4 July 2024

More government action can’t fix Britain


This is an edited version of remarks delivered by the author as part of Civic Future’s ‘The New Wild West’ summit.

Should the state play a larger role in the UK economy? My answer is “no” – many problems that Britain faces are down to too much government action and too much of the wrong type of government action.

A free-market economy is not and can never be a regulation-free zone – markets must always operate within a rule of law. However, that does not mean there are no meaningful distinctions between different types of rules within which markets are embedded, and whether those rules create the space for people to act as entrepreneurial agents.

If we want economic growth, what should those rules do?

First, they should allow a complex ecology of individuals, firms, and organisations the freedom to experiment in responding to their own circumstances, as they see them, and for the results of those experiments to be communicated to others. Free market capitalism is a system of what Deirdre McCloskey calls ‘trade-tested betterment’. It is a system of voluntary experiments where contradictory ideas about what works are put to a competitive test, the results of which are then communicated by profit and loss signals. Strong protection of private property allows for permissionless adaptation to constantly changing local conditions, while holding people to account for their decisions.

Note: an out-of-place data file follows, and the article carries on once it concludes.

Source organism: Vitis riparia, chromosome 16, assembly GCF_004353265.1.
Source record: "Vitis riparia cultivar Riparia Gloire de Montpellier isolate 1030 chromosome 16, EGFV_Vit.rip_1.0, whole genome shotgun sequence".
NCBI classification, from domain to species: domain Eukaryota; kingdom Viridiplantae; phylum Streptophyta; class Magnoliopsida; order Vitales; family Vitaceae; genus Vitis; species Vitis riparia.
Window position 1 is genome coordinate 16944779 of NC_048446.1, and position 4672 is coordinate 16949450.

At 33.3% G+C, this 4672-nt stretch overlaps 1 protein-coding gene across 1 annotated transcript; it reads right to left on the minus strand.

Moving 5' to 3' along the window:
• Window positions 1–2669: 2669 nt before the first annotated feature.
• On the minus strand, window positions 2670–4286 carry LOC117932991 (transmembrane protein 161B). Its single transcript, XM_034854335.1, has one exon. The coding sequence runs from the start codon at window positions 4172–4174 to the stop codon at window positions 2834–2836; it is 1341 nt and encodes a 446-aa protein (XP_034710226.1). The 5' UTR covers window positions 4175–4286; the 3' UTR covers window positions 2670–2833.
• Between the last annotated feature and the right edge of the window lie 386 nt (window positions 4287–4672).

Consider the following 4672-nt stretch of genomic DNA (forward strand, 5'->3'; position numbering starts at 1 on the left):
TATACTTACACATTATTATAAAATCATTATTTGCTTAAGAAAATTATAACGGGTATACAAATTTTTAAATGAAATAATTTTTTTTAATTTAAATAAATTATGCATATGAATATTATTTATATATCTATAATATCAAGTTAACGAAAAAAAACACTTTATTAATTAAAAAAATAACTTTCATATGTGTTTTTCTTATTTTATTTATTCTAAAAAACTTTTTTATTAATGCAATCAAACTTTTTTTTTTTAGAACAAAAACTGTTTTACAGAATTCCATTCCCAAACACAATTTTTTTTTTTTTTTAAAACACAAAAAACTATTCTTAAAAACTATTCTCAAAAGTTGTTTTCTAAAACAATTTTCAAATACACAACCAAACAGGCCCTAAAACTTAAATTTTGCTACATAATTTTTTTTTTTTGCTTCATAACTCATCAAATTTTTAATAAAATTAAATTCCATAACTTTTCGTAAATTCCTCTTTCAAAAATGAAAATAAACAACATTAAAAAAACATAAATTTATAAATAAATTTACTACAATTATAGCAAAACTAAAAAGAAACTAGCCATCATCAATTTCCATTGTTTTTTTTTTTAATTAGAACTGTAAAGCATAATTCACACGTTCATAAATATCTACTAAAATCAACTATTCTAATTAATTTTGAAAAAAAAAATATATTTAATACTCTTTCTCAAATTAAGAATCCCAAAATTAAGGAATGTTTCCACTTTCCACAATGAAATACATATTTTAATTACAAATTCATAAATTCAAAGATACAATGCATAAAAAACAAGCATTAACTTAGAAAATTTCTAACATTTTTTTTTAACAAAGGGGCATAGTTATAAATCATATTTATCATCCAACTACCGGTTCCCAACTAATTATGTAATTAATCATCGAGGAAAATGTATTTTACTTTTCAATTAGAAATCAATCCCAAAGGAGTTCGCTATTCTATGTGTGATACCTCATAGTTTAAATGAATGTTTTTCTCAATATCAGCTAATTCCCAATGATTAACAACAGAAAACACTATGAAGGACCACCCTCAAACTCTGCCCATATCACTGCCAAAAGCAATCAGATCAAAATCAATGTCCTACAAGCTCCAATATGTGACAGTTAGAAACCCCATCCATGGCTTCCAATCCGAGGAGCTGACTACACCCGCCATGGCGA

Second, rules should reduce the transaction costs of decision-making. That means, where possible, confining decision rights to those immediately affected. Keeping them between a buyer and a seller, for example, or an employee and employer. The rules should not grant veto power to multiple external actors who aren’t directly impacted by the decision in question.

Third, rules should be focused on addressing genuine externalities that impinge on peoples’ property rights and freedom. It is not an externality when an incumbent loses market share to a new entrant, or when the value of houses falls because the supply of homes on the market has increased. It is an externality if someone pollutes the air we breathe without our consent, and it may be an externality when someone’s view is threatened by a new construction project. Even when dealing with externalities, it is important to remember that, at root, they involve conflicts of interest and trade-offs between different values. Effective rules must encourage bargaining across those lines of conflict.